Re: what's the story about acm library

From: (Stefan Ram)
5 Jul 2013 13:09:23 GMT
Henry Huang <> writes:

course from stanford university on itunes u.

  Some weeks ago, I also posted these comments here:

Message-ID: <>

  I decided to watch lecture videos from the Stanford
  University about ?programming methodology?, which actually
  teach Java.

  I was somewhat surprised that the lectures of the renowned
  Stanford university do not have such a high overall
  quality at all.

  For example, the lecturer (
  r*n_S*h*mi, where *=a) wrote on the blackboard

      ?off by one error?,

  but what he meant clearly was an

      ?off-by-one error?.

  . Regarding Java, he explained the import statement as if
  this was required to make a class ?available?, while it does
  nothing more than to provide a simple name for a class
  instead of its fully qualified name. (To make a class
  available, the ?-cp? option of java(c) is used.)

  He also explained that Java programs were linked by creating
  a JAR archive for them. (While in fact the creation of a JAR
  archive is not necessary and the linking [that is, replacing
  symbolic references by their referents] takes place when the
  classes are loaded by the JVM, independently of whether they
  come from class files or JAR files.)

  But I have watched only the first lectures so far.

Message-ID: <>

  I just watched another lecture and noticed the following:

  He said something to the effect that the type ?int? was there
  to store an int value. I would say that an int /variable/ is
  there to store a value, while the /type/ int can also be the
  type of an expression (like ?2?) that is not necessarily
  stored anywhere at run-time.

  He said that a variable had a name. This is not always true
  in Java (he referred to Java, since he is exclusively using
  Java). In Java there also are anonymous variables, like the
  variables of an array.

  He said that the remainder operator ?%? can only be applied
  to integers. This also is not true in Java IIRC.

Message-ID: <>

Sven K?hler <> writes:

To be honest, the notion "anonymous vairable" is really not necessary to
understand how arrays work - and to be honest, your posting is the first
time I read that term.

  The JLS, while being technical, actually sometimes is quite
  easy to read:

  One can open the table of contents, spot chapter ?10. Arrays?,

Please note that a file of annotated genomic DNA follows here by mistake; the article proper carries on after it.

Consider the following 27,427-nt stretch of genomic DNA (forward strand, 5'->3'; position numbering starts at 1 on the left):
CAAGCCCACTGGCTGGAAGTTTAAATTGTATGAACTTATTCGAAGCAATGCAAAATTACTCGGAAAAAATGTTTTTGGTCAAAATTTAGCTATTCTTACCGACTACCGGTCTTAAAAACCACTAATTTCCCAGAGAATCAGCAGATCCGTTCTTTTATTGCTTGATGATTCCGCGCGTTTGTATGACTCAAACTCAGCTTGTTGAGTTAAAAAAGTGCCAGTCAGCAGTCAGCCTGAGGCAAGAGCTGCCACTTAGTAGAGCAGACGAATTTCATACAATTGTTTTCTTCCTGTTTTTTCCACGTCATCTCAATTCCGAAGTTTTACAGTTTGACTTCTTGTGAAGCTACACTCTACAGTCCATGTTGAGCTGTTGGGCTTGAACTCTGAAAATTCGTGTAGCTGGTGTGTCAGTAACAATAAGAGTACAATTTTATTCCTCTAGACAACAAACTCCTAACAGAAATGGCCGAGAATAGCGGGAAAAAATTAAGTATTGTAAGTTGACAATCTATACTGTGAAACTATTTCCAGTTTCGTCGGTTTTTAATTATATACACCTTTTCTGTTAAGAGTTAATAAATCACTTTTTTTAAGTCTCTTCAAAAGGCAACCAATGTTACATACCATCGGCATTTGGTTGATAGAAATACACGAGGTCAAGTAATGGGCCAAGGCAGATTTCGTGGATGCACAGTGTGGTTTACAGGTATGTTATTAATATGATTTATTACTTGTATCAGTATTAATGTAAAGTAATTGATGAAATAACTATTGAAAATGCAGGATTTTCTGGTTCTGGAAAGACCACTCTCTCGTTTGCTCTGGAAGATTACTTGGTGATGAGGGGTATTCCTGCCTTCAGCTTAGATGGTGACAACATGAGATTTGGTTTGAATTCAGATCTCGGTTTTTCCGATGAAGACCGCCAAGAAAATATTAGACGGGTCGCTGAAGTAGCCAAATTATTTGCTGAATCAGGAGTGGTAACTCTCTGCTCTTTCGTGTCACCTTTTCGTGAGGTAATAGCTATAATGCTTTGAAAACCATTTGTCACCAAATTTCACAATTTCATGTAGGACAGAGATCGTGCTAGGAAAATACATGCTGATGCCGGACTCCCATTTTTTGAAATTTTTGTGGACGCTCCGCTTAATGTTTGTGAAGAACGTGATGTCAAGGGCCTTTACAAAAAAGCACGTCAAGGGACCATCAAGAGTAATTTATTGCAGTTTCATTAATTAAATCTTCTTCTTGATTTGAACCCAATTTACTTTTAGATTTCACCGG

and immediately read near the very beginning of that chapter:

      ?An array object contains a number of variables.? (JLS7 10)

      ?The variables contained in an array have no names? (JLS7 10)

  The expression ?new int[ 3 ]? has as its value an array of three
  variables, but neither this object nor those variables have
  a name.

I know that you are particular precise about thing, but I'm pretty sure,
he will teach that arrays have elements.

      ?These variables are called the components of the array.? (JLS7 10)

Message-ID: <>

  Well, I hope you are not annoyed yet. But I just spotted the
  first major software-methodology error! He explained the
  scope of a variable as the lifetime of the variable. It was
  even displayed as text: ?Scope: lifetime of variable?. This
  really hurts!

  For those of you, who have not yet learned the distinction
  (untested code ahead), after:

class Object
{ /* begin of scope of i */
  final int i; public Object( final int i ){ this.i = i; }
  /* end of scope of i */ }

  and then in ?main?:

{ { final Object o = new Object( 4 );
    java.lang.System.out.println( o ); }

  { final Object o = new Object( 7 );
    java.lang.System.out.println( o ); }}

  , after execution, there were two instances of ?i? (with
  values 4 and 7) that had the same scope (as identifiers),
  but different lifetimes (as variables), and two instances of
  ?o? which indeed have different scopes (as identifiers).

  A scope is a region of the source text. Identifiers
  have a scope.

  A lifetime is a period of time during the execution
  of a program. Variables and objects have lifetimes.

  This has no special relation with Java, this is
  software engineering (or ?programming methodology?).

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